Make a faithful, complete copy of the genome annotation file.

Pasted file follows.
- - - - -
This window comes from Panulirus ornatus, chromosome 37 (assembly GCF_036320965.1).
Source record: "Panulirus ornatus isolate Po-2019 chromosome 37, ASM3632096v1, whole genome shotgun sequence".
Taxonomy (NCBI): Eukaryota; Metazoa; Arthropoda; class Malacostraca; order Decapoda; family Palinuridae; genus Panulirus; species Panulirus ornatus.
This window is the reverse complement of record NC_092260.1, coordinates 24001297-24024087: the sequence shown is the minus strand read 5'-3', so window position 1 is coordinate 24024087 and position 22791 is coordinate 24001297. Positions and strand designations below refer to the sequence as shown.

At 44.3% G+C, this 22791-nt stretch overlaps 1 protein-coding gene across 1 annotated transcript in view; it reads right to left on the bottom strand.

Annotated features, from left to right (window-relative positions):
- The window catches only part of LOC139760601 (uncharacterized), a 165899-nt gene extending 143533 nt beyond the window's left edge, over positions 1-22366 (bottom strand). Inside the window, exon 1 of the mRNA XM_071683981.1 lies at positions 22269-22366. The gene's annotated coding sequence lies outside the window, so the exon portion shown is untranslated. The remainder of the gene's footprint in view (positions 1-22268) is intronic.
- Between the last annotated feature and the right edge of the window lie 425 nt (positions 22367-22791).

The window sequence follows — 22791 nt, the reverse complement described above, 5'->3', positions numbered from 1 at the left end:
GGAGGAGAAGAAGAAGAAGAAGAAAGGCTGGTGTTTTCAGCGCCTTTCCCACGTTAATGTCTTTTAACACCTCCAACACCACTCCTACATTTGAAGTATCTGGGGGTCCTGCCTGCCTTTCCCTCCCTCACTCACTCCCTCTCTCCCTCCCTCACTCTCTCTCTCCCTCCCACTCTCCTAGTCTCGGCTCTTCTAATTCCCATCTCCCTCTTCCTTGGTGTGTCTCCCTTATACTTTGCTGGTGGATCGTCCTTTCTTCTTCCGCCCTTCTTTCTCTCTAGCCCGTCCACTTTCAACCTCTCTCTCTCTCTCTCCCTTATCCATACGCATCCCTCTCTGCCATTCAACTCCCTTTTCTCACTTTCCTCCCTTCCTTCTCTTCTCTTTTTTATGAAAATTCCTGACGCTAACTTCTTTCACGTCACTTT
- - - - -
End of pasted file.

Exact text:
This window comes from Panulirus ornatus, chromosome 37 (assembly GCF_036320965.1).
Source record: "Panulirus ornatus isolate Po-2019 chromosome 37, ASM3632096v1, whole genome shotgun sequence".
Taxonomy (NCBI): Eukaryota; Metazoa; Arthropoda; class Malacostraca; order Decapoda; family Palinuridae; genus Panulirus; species Panulirus ornatus.
This window is the reverse complement of record NC_092260.1, coordinates 24001297-24024087: the sequence shown is the minus strand read 5'-3', so window position 1 is coordinate 24024087 and position 22791 is coordinate 24001297. Positions and strand designations below refer to the sequence as shown.

At 44.3% G+C, this 22791-nt stretch overlaps 1 protein-coding gene across 1 annotated transcript in view; it reads right to left on the bottom strand.

Annotated features, from left to right (window-relative positions):
- The window catches only part of LOC139760601 (uncharacterized), a 165899-nt gene extending 143533 nt beyond the window's left edge, over positions 1-22366 (bottom strand). Inside the window, exon 1 of the mRNA XM_071683981.1 lies at positions 22269-22366. The gene's annotated coding sequence lies outside the window, so the exon portion shown is untranslated. The remainder of the gene's footprint in view (positions 1-22268) is intronic.
- Between the last annotated feature and the right edge of the window lie 425 nt (positions 22367-22791).

The window sequence follows — 22791 nt, the reverse complement described above, 5'->3', positions numbered from 1 at the left end:
GGAGGAGAAGAAGAAGAAGAAGAAAGGCTGGTGTTTTCAGCGCCTTTCCCACGTTAATGTCTTTTAACACCTCCAACACCACTCCTACATTTGAAGTATCTGGGGGTCCTGCCTGCCTTTCCCTCCCTCACTCACTCCCTCTCTCCCTCCCTCACTCTCTCTCTCCCTCCCACTCTCCTAGTCTCGGCTCTTCTAATTCCCATCTCCCTCTTCCTTGGTGTGTCTCCCTTATACTTTGCTGGTGGATCGTCCTTTCTTCTTCCGCCCTTCTTTCTCTCTAGCCCGTCCACTTTCAACCTCTCTCTCTCTCTCTCCCTTATCCATACGCATCCCTCTCTGCCATTCAACTCCCTTTTCTCACTTTCCTCCCTTCCTTCTCTTCTCTTTTTTATGAAAATTCCTGACGCTAACTTCTTTCACGTCACTTT